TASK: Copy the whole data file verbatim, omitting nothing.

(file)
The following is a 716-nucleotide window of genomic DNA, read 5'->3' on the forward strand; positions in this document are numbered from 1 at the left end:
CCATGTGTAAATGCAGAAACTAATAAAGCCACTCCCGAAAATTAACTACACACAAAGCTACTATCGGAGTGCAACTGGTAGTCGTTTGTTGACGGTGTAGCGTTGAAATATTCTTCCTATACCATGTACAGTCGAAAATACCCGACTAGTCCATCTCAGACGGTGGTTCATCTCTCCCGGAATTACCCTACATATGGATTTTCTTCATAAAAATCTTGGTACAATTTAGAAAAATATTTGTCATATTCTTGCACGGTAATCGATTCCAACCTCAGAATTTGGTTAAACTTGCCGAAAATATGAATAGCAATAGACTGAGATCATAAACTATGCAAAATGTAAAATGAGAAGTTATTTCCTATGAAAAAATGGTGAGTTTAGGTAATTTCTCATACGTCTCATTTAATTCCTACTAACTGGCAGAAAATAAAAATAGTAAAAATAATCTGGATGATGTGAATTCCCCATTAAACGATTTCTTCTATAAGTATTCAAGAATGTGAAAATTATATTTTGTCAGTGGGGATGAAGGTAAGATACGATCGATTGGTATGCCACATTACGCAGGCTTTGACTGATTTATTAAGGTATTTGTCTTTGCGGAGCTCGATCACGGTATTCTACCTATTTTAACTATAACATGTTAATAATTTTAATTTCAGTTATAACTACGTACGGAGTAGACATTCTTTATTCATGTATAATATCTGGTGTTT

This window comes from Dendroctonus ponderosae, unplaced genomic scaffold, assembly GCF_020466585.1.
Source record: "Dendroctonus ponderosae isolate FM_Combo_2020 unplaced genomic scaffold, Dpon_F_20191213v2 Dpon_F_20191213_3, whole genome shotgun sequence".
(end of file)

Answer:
The following is a 716-nucleotide window of genomic DNA, read 5'->3' on the forward strand; positions in this document are numbered from 1 at the left end:
CCATGTGTAAATGCAGAAACTAATAAAGCCACTCCCGAAAATTAACTACACACAAAGCTACTATCGGAGTGCAACTGGTAGTCGTTTGTTGACGGTGTAGCGTTGAAATATTCTTCCTATACCATGTACAGTCGAAAATACCCGACTAGTCCATCTCAGACGGTGGTTCATCTCTCCCGGAATTACCCTACATATGGATTTTCTTCATAAAAATCTTGGTACAATTTAGAAAAATATTTGTCATATTCTTGCACGGTAATCGATTCCAACCTCAGAATTTGGTTAAACTTGCCGAAAATATGAATAGCAATAGACTGAGATCATAAACTATGCAAAATGTAAAATGAGAAGTTATTTCCTATGAAAAAATGGTGAGTTTAGGTAATTTCTCATACGTCTCATTTAATTCCTACTAACTGGCAGAAAATAAAAATAGTAAAAATAATCTGGATGATGTGAATTCCCCATTAAACGATTTCTTCTATAAGTATTCAAGAATGTGAAAATTATATTTTGTCAGTGGGGATGAAGGTAAGATACGATCGATTGGTATGCCACATTACGCAGGCTTTGACTGATTTATTAAGGTATTTGTCTTTGCGGAGCTCGATCACGGTATTCTACCTATTTTAACTATAACATGTTAATAATTTTAATTTCAGTTATAACTACGTACGGAGTAGACATTCTTTATTCATGTATAATATCTGGTGTTT

This window comes from Dendroctonus ponderosae, unplaced genomic scaffold, assembly GCF_020466585.1.
Source record: "Dendroctonus ponderosae isolate FM_Combo_2020 unplaced genomic scaffold, Dpon_F_20191213v2 Dpon_F_20191213_3, whole genome shotgun sequence".